U.S. Senator Ben Sasse (R-NE) speaking at a Story County GOP Dinner in Nevada, IA
Photo Credit: Shane Vander Hart

(Nevada, IA) U.S. Senator Ben Sasse (R-NE) wasn’t interested in focusing on politics when he spoke at the Story County GOP’s Judge Joseph Story Dinner.

He noted the greatest problems that Americans face are not partisan ones. “Republicans and Democrats are not interesting enough to solve our biggest problems,” he said.

However, the junior Senator from Nebraska visited Iowa amidst a political controversy not of his making. Earlier, the chairman of the Republican Party of Iowa, Jeff Kaufmann, said during President Donald Trump’s rally in Cedar Rapids, IA that Sasse was not welcome in the state. Sasse did not support Trump during the campaign which angered some Republicans in the state.

Sasse in Nevada did not mention Trump or the elections during his remarks, and the controversy was good for ticket sales Story County GOP Co-Chair Jeff Ortiz told Caffeinated Thoughts. Approximately 200 people filled Gatherings to hear Sasse providing their largest attendance in the history of the dinner.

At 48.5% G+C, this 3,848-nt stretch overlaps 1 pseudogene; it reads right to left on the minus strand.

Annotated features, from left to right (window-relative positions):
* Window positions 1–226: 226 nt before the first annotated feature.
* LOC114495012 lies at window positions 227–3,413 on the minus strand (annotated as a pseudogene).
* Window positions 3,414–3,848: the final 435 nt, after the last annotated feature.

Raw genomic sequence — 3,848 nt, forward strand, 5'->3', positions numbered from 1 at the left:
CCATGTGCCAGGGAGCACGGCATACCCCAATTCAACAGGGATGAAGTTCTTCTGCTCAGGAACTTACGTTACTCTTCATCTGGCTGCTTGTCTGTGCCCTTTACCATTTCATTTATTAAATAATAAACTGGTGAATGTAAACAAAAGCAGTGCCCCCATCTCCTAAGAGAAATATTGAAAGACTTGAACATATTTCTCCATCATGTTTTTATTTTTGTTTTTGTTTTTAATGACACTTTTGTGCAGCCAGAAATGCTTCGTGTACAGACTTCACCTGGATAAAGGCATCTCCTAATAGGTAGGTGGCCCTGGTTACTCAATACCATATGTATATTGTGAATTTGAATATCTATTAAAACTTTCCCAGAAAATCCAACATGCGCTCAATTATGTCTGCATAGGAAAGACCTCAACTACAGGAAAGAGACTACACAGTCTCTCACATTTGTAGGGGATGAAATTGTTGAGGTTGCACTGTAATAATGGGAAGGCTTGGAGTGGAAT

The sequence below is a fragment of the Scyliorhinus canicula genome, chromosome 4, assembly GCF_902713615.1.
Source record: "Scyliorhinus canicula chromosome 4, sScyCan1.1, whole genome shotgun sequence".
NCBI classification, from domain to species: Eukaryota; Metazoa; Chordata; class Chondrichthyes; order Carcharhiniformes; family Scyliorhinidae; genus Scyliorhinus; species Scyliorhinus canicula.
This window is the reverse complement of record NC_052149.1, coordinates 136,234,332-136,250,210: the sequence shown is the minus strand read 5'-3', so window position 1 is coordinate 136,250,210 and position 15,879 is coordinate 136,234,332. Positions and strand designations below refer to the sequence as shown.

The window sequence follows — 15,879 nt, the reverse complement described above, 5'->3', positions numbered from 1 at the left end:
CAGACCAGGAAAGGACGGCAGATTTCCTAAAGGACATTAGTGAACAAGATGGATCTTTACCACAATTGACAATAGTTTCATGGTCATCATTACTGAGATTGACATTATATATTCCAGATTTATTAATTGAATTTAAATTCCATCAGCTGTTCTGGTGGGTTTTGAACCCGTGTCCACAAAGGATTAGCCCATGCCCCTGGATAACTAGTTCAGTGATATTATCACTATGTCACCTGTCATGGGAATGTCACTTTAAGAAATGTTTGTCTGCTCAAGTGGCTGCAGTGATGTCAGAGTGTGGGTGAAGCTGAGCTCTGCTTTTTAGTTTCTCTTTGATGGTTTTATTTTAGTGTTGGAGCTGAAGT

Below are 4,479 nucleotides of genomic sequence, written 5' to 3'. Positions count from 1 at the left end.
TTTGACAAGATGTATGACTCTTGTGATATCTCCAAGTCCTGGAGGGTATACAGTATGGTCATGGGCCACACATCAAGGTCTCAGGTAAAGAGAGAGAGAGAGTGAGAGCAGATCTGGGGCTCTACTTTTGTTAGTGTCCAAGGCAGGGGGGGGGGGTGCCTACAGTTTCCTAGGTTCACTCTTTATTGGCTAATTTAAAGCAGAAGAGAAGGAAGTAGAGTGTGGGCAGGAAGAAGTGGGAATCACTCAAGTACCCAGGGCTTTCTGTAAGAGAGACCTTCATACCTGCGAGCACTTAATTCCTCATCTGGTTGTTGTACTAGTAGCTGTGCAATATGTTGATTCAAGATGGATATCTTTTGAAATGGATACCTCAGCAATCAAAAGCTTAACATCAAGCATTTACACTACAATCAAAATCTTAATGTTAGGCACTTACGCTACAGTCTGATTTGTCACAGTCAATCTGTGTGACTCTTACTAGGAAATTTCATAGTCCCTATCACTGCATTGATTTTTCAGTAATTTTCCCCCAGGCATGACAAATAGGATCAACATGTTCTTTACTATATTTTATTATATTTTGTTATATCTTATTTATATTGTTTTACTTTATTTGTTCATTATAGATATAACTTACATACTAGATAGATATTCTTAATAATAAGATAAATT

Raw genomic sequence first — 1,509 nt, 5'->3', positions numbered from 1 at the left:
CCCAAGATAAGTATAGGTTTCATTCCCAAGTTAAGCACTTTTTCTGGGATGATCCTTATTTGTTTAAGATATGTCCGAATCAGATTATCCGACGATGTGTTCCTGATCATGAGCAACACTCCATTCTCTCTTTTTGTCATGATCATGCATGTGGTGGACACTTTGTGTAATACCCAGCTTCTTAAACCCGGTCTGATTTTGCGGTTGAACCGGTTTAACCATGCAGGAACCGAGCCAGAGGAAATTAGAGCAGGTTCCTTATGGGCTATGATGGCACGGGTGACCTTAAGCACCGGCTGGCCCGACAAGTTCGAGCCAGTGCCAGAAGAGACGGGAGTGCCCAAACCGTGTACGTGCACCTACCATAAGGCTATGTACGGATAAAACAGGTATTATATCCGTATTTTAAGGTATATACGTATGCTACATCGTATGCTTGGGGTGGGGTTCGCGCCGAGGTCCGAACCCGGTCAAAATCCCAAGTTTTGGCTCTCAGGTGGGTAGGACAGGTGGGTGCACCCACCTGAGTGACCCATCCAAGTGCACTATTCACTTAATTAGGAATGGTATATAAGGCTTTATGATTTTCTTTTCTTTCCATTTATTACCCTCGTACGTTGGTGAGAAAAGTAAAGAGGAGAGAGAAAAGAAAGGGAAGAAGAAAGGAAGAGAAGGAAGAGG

“We are really thrilled with the turnout tonight, we had a full house, this is one of our largest fundraisers with a great line-up of speakers with Senator Sasse, the Governor, the Lt. Governor, and it is great to see the support we are building here locally for Story County Republicans,” Brett Barker, Story County GOP Chair, said after the event.

Sasse was not asked about his stance during the presidential election either, and he was well-received by those in attendance.

State Auditor Mary Mosiman told Caffeinated Thoughts she read about Sasse before the event and after listening to his speech she said, “he did not disappoint.”

“How often do you hear a politician give a speech about how the least important thing they do is be a politician. That’s amazing. I’ve never heard that before. I’ve been doing this for 20 years, and I’ve never heard a politician say that politics is the least important thing I do,” Ryan Frederick, a former member of the Iowa Republican State Central Committee, shared with Caffeinated Thoughts.